Research your senior care options ahead of time and plan for the costs of senior care and rehabilitation which often takes place in a nursing home.  This way, if you happen to have an uncle who was a copper baron from Montana, you may better be prepared for how to plan.  

End of Life Care: Should We Ration It? - Join Chicago Ideas Week Discussion Tonight

End of Life Care can involve many elements and for America's seniors, the care costs are paid for by Medicare or Medicaid (very low-income seniors qualify for Medicaid which does pay for ongoing care in a nursing home while Medicare does not).  All seniors receive Medicare health insurance at age 65.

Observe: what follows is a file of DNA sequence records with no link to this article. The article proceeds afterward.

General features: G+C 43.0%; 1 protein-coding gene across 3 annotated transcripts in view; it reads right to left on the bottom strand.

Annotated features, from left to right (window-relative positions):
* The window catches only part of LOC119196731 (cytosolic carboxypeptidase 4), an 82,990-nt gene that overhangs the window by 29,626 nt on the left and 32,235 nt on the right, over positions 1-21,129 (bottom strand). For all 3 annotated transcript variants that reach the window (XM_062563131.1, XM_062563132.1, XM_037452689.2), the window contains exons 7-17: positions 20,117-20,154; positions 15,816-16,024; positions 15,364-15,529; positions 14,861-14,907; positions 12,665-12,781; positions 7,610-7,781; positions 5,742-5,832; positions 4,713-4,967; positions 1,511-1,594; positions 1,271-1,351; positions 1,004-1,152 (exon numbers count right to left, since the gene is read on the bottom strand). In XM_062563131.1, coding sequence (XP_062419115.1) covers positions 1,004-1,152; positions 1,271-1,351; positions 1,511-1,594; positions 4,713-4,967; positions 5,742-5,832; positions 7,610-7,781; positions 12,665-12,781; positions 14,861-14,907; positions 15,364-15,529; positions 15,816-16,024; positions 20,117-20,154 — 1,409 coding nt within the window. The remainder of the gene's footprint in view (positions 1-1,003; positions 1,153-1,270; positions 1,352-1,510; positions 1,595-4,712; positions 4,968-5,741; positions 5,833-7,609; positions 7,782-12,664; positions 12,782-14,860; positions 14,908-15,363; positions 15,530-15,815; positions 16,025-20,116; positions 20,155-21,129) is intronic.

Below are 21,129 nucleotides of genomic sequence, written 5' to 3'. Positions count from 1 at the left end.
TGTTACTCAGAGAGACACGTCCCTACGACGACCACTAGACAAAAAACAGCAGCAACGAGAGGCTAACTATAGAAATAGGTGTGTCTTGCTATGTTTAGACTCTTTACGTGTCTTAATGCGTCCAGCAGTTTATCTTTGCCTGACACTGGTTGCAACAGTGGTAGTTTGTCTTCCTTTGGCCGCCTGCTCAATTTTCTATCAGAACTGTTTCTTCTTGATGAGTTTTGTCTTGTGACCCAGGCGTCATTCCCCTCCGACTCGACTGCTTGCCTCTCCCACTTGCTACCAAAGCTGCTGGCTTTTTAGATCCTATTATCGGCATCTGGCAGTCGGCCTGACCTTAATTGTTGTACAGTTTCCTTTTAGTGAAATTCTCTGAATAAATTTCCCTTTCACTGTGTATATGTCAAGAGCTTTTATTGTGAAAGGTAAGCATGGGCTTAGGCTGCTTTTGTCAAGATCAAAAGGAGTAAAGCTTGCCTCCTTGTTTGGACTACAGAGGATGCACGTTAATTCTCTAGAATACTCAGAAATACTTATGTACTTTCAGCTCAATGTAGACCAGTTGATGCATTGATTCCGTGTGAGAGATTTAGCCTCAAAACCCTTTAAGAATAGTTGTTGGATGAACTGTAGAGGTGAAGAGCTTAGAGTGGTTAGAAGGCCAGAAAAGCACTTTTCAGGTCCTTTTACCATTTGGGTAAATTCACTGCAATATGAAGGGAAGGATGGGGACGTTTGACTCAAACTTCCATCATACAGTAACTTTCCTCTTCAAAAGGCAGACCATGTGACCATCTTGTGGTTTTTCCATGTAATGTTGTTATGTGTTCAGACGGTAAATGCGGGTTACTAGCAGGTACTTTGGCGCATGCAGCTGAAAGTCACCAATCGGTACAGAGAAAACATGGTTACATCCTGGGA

Tonight, in Chicago, an Oxford-style debate will discuss the issue of "End of Life Care" and when this should be rationed.  Just because we can extend life, should we? And should the government pay for this? The debate will air on 220 NPR stations nationwide and include live tweets and a vote from the audience at the end of the debate.

The Baby Boomer generation has started the journey into their retirement years (both Bill Clinton and G.W. Bush are age 66 and are at the beginning of the Boomer generation age group which includes those born between the years of 1946 and 1964).

Funding Medicare and Medicaid as the senior population more than triples in the next decade is a concern along with the advancements in technology which allow people to live longer, with the aid of medications and machines.